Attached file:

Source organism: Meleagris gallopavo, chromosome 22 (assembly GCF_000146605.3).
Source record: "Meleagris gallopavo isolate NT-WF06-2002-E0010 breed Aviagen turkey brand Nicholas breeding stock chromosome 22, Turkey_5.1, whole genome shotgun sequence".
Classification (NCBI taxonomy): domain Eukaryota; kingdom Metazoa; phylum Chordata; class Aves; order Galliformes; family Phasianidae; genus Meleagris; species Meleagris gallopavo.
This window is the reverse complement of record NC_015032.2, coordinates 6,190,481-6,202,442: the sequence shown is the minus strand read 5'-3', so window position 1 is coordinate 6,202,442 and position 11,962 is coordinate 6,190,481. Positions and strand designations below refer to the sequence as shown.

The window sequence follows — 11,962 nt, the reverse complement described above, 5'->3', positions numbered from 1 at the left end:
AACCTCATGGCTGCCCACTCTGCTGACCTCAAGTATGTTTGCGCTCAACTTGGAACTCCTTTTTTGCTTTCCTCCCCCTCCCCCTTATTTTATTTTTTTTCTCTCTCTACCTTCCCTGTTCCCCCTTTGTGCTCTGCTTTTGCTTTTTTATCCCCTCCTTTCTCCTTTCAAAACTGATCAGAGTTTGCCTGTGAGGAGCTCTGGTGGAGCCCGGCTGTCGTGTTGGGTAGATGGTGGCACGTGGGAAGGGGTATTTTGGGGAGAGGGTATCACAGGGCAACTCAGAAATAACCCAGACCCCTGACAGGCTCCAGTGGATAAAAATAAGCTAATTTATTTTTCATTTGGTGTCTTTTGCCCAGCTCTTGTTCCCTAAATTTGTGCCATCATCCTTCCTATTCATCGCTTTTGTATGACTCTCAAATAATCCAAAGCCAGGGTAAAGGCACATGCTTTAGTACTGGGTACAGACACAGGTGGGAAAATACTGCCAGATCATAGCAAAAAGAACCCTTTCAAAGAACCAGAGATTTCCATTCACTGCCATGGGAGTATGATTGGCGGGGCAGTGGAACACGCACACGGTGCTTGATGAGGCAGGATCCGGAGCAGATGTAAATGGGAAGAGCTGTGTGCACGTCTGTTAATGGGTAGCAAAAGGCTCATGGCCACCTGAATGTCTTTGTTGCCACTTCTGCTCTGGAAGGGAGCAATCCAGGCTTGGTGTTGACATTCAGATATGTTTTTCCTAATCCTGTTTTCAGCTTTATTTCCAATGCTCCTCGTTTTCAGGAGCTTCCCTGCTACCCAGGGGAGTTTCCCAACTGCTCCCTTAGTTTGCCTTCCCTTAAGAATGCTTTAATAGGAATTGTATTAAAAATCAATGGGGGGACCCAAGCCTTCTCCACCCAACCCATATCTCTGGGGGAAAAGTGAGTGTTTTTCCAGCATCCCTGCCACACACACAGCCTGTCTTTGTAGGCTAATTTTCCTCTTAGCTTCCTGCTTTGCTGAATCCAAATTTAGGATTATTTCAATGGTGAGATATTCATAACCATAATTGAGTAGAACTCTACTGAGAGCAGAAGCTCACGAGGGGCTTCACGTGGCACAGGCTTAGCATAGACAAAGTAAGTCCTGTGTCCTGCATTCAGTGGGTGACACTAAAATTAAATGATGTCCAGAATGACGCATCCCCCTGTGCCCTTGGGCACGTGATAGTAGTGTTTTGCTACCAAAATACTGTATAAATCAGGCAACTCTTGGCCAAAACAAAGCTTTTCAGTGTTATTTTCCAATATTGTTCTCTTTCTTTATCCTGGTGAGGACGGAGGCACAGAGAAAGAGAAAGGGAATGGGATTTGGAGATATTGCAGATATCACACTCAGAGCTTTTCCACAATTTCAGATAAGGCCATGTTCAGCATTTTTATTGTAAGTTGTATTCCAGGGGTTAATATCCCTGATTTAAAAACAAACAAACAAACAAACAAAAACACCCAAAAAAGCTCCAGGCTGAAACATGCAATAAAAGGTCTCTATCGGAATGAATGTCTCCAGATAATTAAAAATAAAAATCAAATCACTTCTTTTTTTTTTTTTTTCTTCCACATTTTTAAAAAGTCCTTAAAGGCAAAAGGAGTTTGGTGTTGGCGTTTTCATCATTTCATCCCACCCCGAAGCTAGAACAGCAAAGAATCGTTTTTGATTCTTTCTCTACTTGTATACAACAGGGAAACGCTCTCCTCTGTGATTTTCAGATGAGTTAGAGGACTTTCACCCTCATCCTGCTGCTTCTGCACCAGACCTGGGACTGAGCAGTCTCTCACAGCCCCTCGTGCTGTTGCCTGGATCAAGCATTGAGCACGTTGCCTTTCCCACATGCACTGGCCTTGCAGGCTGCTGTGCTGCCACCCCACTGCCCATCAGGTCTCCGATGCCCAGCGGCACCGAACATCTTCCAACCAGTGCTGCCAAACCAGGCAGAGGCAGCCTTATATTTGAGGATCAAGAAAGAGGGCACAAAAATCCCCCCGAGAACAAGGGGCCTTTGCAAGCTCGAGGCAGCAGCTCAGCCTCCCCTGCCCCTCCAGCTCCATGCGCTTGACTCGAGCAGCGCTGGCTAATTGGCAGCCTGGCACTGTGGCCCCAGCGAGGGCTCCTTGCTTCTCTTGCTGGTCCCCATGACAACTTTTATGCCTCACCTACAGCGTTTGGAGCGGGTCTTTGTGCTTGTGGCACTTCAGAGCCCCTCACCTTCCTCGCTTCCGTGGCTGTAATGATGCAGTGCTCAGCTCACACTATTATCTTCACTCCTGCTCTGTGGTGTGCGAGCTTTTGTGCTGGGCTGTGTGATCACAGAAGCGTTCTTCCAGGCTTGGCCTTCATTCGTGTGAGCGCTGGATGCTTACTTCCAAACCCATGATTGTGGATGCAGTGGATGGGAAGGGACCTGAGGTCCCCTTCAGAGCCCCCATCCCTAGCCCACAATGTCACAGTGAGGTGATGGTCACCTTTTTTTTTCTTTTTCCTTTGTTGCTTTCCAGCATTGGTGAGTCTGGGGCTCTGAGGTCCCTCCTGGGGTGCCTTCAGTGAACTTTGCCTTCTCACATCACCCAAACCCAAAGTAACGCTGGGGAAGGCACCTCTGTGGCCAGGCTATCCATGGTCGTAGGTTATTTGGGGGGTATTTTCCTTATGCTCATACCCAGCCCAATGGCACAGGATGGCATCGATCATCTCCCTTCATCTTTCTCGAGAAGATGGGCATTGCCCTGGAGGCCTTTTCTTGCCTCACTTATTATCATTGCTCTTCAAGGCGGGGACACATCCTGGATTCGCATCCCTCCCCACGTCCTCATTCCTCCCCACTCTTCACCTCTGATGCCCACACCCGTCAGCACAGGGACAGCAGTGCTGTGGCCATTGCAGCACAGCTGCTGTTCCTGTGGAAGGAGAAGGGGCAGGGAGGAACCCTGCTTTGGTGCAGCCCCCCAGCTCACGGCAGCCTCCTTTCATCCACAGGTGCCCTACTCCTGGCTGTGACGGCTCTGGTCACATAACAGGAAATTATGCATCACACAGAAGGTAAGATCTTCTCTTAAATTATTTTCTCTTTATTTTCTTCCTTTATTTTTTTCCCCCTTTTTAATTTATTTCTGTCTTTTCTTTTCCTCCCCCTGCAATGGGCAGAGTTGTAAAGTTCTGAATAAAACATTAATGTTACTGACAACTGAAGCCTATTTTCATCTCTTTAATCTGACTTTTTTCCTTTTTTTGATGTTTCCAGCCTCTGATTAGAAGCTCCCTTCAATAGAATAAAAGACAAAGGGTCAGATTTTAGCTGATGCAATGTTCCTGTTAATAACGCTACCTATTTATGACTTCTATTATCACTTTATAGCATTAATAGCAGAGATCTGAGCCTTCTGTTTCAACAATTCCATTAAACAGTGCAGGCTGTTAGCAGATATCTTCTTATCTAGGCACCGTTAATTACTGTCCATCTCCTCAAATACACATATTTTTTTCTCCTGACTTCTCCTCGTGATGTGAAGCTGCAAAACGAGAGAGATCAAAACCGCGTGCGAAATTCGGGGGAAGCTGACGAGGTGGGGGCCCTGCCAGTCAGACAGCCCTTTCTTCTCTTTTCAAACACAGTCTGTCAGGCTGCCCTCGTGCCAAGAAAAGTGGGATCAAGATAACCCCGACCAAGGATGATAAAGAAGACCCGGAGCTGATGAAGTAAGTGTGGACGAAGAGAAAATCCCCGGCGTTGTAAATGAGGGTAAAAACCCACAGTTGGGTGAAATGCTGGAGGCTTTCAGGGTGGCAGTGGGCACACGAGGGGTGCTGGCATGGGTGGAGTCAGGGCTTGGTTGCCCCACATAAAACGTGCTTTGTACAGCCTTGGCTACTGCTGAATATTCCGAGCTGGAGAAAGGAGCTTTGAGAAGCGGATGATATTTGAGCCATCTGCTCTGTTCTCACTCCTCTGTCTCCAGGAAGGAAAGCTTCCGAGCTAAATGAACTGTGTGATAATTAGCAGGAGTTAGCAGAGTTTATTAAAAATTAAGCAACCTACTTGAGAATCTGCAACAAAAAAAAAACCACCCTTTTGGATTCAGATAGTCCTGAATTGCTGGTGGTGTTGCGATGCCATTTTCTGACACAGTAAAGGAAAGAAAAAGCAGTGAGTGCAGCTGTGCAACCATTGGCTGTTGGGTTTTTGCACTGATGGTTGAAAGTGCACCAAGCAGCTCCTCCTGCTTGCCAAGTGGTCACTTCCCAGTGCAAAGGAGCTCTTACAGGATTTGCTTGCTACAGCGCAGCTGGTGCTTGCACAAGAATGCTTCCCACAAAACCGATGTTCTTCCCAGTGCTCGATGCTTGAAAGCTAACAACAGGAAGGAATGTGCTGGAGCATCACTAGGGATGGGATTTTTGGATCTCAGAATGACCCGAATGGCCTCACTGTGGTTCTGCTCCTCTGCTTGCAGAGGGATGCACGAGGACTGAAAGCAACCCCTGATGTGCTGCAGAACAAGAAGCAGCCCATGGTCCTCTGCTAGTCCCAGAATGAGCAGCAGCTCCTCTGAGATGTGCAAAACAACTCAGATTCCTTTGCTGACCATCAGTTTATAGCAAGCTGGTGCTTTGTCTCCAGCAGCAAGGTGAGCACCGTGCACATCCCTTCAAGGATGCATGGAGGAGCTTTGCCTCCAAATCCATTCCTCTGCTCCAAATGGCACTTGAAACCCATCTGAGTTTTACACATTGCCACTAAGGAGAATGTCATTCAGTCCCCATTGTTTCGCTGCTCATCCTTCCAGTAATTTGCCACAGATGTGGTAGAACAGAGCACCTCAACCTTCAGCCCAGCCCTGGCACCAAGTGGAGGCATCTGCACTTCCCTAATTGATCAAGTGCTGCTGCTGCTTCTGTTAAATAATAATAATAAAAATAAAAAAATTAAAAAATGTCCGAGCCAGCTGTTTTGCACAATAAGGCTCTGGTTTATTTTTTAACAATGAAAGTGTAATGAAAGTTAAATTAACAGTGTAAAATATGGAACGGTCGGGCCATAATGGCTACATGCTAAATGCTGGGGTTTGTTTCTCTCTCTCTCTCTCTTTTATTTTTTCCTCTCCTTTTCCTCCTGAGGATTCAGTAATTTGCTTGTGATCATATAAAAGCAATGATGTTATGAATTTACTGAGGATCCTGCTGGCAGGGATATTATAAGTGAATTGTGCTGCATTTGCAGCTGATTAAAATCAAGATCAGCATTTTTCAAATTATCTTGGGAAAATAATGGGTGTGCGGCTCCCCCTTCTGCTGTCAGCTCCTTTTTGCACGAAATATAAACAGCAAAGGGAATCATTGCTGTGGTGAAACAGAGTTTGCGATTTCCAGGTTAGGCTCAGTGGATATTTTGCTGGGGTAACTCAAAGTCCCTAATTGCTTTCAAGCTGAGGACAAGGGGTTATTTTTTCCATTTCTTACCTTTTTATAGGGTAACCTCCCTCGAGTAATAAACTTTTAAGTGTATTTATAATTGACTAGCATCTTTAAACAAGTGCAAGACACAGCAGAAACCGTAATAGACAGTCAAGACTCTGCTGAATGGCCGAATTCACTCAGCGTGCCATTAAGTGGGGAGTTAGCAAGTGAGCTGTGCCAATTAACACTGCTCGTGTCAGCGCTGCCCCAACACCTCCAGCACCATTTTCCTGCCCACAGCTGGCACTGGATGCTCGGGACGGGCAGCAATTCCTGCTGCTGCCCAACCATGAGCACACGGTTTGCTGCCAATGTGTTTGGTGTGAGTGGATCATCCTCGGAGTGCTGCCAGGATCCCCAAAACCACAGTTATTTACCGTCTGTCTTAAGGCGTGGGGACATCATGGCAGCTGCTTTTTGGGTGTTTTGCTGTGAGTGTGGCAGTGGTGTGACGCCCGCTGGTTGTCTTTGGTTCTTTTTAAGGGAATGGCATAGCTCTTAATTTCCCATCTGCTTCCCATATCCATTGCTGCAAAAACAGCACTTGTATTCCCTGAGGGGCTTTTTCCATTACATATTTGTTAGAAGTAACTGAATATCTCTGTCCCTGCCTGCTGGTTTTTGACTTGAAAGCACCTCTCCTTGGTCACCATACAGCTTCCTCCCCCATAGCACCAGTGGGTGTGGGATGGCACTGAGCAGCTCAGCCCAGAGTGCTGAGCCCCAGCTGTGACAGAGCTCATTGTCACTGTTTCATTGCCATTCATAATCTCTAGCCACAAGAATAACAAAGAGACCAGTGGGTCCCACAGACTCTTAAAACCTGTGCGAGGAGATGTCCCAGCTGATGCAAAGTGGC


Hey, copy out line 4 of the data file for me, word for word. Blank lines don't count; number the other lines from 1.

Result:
This window is the reverse complement of record NC_015032.2, coordinates 6,190,481-6,202,442: the sequence shown is the minus strand read 5'-3', so window position 1 is coordinate 6,202,442 and position 11,962 is coordinate 6,190,481. Positions and strand designations below refer to the sequence as shown.